Voting is a cherished American right, but more than 40 percent of eligible adults don’t do it. In her new book, Thank You for Voting, lawyer and journalist Erin Geiger Smith ’09JRN writes about how we got here and what the future might hold.
How did you become interested in voting rights?
I studied voting rights in law school and have reported on voting as a journalist. But after the 2016 presidential election, I was struck not only by how polarized our country was but by how many people weren’t participating at all. And every age group is voting less than the one before it. I grew up in a small town in Texas and now live in New York City, which are at opposite ends of the political spectrum. But in both places, I could see that people yearned for representation. I wanted to know why so few people were showing up at the polls.
Why do you think so many Americans choose not to vote?
I don’t think it’s apathy. I think that if you ask most people about the issues that concern them, they cite things like the economy and health care and education, all of which are inherently political. But we as a society don’t teach the mechanics of the voting process. It’s a complicated, often intimidating system that varies widely from state to state. If it’s never been a part of your life, it’s hard to make it a habit.
What about voter suppression?
It’s certainly an issue. There are a number of laws that make it more difficult for segments of the population to vote, most of which have a disproportionate impact on minority voters. After a 2013 Supreme Court decision struck down parts of the Voting Rights Act, several states were emboldened to add voting restrictions. These included requiring voter ID, limiting early-voting periods, and ending same-day registration. In recent years, states have become aggressive about “purging” their voter rolls, or eliminating voters who didn’t vote in the previous few elections. We’ve also seen states drastically reduce the number of polling sites.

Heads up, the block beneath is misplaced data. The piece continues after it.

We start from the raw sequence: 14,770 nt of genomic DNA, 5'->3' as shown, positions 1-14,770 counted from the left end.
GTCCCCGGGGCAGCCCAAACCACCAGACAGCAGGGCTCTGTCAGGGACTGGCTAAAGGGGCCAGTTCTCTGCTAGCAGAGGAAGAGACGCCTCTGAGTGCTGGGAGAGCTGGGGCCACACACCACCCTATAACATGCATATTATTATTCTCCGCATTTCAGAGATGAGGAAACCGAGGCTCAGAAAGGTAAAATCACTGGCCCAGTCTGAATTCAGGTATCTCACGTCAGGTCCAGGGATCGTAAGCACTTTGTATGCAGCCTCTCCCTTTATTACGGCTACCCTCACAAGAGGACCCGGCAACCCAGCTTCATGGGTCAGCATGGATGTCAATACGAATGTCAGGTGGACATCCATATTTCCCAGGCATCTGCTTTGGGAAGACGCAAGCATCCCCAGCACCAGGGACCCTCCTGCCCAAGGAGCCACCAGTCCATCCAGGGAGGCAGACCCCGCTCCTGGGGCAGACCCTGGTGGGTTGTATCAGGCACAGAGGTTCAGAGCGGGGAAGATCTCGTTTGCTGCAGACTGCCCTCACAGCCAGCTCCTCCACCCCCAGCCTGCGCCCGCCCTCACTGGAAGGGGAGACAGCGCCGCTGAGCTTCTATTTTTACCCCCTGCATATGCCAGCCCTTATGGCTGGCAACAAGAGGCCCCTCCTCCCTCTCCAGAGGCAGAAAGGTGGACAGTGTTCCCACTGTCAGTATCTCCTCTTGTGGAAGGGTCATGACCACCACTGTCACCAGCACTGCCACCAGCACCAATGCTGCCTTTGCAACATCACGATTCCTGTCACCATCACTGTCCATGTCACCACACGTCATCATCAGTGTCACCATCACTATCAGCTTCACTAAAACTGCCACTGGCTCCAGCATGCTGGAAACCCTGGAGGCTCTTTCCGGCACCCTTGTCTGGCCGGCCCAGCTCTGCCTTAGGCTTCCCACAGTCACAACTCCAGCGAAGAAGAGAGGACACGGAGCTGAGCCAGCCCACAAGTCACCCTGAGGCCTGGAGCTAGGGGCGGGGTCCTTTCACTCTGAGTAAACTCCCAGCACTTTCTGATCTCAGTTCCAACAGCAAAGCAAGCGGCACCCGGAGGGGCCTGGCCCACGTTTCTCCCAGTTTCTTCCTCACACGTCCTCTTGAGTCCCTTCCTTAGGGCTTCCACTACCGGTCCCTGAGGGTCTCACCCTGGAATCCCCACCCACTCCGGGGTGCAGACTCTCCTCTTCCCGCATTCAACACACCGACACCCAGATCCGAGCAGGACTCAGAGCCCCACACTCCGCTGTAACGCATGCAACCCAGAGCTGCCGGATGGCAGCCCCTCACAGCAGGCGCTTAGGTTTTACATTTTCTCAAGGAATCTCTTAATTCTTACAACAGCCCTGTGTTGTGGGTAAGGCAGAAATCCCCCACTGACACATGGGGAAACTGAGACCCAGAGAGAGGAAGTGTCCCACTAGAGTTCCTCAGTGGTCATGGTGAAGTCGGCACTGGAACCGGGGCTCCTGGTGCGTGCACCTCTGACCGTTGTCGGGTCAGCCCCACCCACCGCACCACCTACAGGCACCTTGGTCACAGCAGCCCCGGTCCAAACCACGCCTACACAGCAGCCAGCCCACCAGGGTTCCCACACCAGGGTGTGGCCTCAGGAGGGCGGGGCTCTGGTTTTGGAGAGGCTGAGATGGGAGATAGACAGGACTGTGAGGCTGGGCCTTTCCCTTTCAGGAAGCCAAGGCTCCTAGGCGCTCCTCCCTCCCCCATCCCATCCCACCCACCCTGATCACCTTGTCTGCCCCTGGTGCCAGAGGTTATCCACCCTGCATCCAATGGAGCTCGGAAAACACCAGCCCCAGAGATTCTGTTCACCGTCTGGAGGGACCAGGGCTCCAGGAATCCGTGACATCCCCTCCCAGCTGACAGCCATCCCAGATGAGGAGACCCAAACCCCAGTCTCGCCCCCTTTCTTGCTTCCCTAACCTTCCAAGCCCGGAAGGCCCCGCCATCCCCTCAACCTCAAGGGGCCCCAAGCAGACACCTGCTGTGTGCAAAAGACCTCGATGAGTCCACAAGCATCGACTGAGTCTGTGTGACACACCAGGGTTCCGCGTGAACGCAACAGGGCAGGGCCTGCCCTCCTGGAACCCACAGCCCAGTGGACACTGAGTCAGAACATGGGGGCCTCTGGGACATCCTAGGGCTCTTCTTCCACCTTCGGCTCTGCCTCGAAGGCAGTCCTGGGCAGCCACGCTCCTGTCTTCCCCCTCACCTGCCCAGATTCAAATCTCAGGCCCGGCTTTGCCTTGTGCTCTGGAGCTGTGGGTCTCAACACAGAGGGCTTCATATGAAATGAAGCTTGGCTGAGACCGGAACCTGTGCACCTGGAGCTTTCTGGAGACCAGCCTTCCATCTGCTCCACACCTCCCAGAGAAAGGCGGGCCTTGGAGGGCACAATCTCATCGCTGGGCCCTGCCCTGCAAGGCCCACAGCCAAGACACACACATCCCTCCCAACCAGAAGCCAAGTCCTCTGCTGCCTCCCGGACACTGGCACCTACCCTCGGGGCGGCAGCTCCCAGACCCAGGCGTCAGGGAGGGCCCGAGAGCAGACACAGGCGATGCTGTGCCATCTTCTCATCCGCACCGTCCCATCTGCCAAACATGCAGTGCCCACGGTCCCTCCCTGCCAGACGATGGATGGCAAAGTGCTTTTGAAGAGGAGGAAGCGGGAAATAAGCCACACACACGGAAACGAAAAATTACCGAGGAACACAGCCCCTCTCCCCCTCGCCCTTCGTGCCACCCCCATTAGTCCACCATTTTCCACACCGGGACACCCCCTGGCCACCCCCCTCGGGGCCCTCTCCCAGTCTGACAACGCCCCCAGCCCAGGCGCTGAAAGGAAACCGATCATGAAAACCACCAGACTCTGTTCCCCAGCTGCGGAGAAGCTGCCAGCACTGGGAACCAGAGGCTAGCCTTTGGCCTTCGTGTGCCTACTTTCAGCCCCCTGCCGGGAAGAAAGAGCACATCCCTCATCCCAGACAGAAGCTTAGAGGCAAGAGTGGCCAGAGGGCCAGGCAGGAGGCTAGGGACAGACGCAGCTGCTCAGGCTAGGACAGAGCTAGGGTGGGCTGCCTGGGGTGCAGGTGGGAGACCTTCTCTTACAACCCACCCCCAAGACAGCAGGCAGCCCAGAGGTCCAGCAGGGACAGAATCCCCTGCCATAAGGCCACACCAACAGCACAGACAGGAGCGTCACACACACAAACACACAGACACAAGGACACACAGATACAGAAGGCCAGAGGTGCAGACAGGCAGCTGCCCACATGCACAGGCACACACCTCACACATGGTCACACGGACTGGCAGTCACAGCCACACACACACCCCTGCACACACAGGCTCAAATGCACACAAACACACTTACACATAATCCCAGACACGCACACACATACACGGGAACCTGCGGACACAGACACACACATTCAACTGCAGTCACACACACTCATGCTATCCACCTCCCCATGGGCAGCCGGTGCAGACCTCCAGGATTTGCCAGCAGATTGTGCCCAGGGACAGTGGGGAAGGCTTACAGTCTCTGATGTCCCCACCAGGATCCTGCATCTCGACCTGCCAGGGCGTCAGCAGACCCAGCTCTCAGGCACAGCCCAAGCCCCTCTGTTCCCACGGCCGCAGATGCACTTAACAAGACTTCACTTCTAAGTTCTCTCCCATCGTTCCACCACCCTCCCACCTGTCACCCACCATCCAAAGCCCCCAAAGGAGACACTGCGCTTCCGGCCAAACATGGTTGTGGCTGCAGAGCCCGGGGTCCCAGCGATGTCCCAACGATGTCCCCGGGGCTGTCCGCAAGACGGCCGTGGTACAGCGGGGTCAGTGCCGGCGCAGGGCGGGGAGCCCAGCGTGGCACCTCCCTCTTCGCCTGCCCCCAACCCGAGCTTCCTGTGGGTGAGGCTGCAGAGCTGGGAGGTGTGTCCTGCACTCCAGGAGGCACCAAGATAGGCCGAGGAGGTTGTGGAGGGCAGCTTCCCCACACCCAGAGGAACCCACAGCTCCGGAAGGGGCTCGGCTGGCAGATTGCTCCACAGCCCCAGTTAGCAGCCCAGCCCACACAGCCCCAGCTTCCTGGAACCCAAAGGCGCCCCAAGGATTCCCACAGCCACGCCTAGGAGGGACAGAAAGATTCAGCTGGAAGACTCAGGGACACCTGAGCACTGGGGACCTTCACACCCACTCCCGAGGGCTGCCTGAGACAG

The world has changed significantly since you submitted your manuscript. How do you think the COVID-19 pandemic will affect voter turnout in the 2020 election?
Anyone who says they know exactly what’s going to happen is lying. Obviously, more people are going to vote by mail than ever before. In general, states that have universal vote-by-mail have a higher turnout. But that doesn’t necessarily mean that the trend will extend to all states that encourage mail-in voting in this election. States are having to implement new systems, deal with a whole lot more paper, and educate voters without sufficient support from the federal government. We don’t know how it will shake out.
Many politicians, including President Trump, have expressed concern about voter fraud, particularly if vote-by-mail becomes more common. Is that a legitimate concern?
No. Voter fraud is extremely rare in all cases, including vote-by-mail. States have safeguards, such as printing ballots on specifically weighted paper and including unique barcodes, so it would be almost impossible to orchestrate fraud on a large scale. Voter fraud is also a felony, punishable by jail time or deportation for illegal immigrants. So the risk is very high for a very small payoff.
Is there any indication that vote-by-mail favors one party?
I think it’s difficult to say in a nationwide election. Several of the states that already have universal vote-by-mail lean Democratic, which I think has led to some of the panic on the Republican side. But that’s not absolute: Utah is a reliably red state that uses universal vote-by-mail. There’s no evidence right now that the process favors one party or another.
What would you say to someone in a non-swing state who thinks her vote doesn’t matter?
First of all, I would tell her to remember that the presidential race is not the only thing on the ballot. If we’ve learned nothing else from the pandemic, it’s that the lion’s share of governing in America takes place at the state and local levels. I would remind people that states can shift politically; there are states in play in this election that were not in play in 2016. And finally, even if the outcome in a state is a total certainty, I think that it does matter how many people in the losing party vote. It tells the winning candidate where that state stands. If you don’t vote for your candidate of choice, it takes away a bargaining chip.
This article appears in the Fall 2020 print edition of Columbia Magazine with the title "Raise Your Voice."